Jose Fernandez is throwing more pitches and walking more batters than at any time in his career, but he said there’s no reason to pull the alarm switch.
“I’m not concerned about it,” said Fernandez, who will start Sunday.
In his seven starts so far, Fernandez is averaging 4.4 walks per nine innings, which is more than twice last season’s rate of 1.9. He’s also averaging 4.17 pitches per batter faced — the second-highest rate in the National League among 51 qualified starters.
Fernandez attributes his control problems to ever-changing arm angles, some of it stemming from his return from Tommy John surgery. Perhaps, he said, he’s protecting his arm without knowing.
“I feel like after the surgery, coming back, and last year being a little tired, I’m trying to find a safe angle, maybe,” Fernandez said. “I’ve been walking people, and it’s not normal for me.”
Most of Fernandez’s command problems have occurred early in his starts. But as the game goes on, he’s been able to lock in by slowing down and smoothing out his delivery.
Arm strength is not an issue. His average fastball velocity (94.9 mph) has remained relatively unchanged, and his average of 12.8 strikeouts per nine innings is the highest of his career.
“We know what’s going on,” Fernandez said. “We think it’s the different angles when I’m releasing the ball. I feel like sometimes I’ve been moving [the arm angle] around a little bit. But when I really have to make a pitch, I go back to what I feel is natural.”
Manager Don Mattingly has noticed the pattern.
“When he gets in trouble, he just gets going fast and he pushes the ball some,” Mattingly said. “It kind of comes out, taking off on him. When he’s good, you can see that the throws have finish to them. He seems to be able to fix it and get back into rhythm.”
Fernandez has been working between starts with pitching coach Juan Nieves to iron out the delivery kinks.
“I know he’s worked on some mechanical issues with the front arm — making sure it stays up — which keeps him on line and his throws are better,” Mattingly said.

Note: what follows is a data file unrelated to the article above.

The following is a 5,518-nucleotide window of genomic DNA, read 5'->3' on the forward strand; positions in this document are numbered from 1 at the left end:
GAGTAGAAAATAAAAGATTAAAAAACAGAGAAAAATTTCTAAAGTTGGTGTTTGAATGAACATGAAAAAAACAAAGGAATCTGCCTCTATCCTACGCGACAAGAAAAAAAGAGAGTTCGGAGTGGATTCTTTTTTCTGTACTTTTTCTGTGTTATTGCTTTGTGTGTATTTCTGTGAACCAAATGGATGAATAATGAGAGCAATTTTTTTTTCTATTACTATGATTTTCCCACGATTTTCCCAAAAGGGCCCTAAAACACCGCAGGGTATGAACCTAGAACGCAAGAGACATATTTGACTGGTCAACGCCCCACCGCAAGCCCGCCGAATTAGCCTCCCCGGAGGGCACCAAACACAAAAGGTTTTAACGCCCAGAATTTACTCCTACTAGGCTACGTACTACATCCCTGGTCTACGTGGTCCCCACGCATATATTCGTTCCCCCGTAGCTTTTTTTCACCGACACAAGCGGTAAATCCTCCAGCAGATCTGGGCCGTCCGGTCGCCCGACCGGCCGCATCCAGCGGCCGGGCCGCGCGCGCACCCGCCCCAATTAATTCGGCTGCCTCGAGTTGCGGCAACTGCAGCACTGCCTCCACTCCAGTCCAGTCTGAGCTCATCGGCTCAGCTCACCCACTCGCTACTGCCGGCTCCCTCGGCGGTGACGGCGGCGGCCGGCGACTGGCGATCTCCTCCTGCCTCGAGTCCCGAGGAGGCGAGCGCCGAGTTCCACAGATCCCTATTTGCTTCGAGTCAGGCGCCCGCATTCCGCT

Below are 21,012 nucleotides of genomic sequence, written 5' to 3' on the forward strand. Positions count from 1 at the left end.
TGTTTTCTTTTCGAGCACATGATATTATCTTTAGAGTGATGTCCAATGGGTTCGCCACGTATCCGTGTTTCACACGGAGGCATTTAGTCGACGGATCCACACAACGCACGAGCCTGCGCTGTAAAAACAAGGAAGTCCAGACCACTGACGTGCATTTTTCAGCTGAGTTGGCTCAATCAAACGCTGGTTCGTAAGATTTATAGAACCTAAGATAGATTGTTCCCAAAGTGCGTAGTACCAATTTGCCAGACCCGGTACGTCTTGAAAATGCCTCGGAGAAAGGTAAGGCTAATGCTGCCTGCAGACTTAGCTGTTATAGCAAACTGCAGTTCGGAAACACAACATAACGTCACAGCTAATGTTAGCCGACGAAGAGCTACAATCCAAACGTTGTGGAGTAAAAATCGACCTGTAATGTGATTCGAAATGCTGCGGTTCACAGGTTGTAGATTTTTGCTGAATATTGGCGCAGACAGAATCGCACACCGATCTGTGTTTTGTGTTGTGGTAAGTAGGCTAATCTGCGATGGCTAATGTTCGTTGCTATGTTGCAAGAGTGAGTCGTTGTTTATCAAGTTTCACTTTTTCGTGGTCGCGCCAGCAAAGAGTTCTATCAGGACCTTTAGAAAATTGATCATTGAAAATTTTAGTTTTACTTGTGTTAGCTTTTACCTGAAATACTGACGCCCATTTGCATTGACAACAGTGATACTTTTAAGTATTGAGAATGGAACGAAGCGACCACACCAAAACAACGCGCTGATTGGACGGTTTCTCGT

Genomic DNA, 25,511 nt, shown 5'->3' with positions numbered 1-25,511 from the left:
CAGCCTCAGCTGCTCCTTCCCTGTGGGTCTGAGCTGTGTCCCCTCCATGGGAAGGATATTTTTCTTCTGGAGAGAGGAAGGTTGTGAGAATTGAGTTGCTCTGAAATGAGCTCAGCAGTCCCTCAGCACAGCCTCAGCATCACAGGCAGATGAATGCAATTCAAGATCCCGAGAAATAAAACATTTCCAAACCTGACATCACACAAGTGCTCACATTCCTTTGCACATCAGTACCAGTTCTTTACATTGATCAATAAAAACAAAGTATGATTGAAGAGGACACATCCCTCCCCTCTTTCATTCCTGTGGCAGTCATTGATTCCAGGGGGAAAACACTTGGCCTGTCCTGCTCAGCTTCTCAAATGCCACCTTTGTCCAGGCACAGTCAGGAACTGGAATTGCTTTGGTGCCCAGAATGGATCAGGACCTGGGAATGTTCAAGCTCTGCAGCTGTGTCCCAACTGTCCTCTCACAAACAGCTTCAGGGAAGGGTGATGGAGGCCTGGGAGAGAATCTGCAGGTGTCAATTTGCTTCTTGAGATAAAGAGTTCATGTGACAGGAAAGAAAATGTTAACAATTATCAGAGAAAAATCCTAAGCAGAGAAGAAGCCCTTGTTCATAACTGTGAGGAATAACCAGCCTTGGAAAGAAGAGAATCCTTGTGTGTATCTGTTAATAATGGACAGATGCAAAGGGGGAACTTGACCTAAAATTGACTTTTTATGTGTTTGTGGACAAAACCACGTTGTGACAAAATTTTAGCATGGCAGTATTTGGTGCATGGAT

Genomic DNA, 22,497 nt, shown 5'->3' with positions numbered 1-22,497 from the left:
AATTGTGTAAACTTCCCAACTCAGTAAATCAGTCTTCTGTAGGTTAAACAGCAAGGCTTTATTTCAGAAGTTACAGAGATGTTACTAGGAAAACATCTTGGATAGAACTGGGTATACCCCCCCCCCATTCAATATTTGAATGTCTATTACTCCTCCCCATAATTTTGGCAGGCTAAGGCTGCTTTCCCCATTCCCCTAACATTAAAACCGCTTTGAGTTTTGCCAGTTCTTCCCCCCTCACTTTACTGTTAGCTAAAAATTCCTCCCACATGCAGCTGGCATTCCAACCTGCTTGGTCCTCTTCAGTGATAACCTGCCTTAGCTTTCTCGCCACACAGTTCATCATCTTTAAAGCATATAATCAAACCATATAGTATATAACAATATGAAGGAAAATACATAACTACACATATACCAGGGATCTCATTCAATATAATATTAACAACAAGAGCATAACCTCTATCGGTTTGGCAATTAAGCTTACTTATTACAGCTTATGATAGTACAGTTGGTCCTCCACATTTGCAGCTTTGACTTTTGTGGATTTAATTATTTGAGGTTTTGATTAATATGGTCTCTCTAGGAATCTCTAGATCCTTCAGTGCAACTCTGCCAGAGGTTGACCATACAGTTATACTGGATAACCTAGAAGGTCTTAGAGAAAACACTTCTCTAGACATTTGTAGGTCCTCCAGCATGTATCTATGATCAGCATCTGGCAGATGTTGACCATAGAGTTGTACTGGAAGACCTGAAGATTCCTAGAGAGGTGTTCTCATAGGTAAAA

Said Fernandez: “There’s always things to work on. That’s why I love this game so much.”
no fear of bryce
While other pitchers are avoiding Bryce Harper at all costs, pitching him carefully rather than allowing him to swing the bat, Kyle Barraclough isn’t one of them.
After giving up a go-ahead home run to Harper in the seventh inning of Friday night’s 5-3 loss to the Nationals, Barraclough said he doesn’t intend to change his approach in the future with the NL’s reigning MVP.
“I’m going to pitch to him,” Barraclough said. “I’m not going to shy away. I’m not going to work around him. I’m going to go right at him and try to get him out. I’m going to accept the challenge, and he won this one.”
▪ Bryan Morris wasn’t only disappointed that he gave up a game-tying home run to pinch-hitter Stephen Drew on Friday. He was angry at himself for losing his cool with home-plate umpire Chris Guccione.
Morris exchanged words with Guccione when the inning ended.
The reason? Morris thought an 0-1 pitch to Drew was a strike. Guccione called it a ball, which changed the entire complexion of the at-bat. Drew hit Morris’ fourth pitch for a two-run homer.
“I let that carry over into the next two pitches,” Morris said of the call that didn’t go his way. “I was caught up in the moment and asked about that pitch, and told him I thought it was a strike. It was unprofessional on my part, so I would like to apologize to Chris on that end.”
▪ Sunday: Marlins RHP Fernandez (4-2, 3.54 ERA) at Washington Nationals RHP Joe Ross (3-2, 2.29), 1:35 p.m., Nationals Park.
▪ Monday: Marlins LHP Adam Conley (2-2, 3.72) at Philadelphia Phillies RHP Jerad Eickhoff (1-5, 4.43), 7:05 p.m., Citizens Bank Park.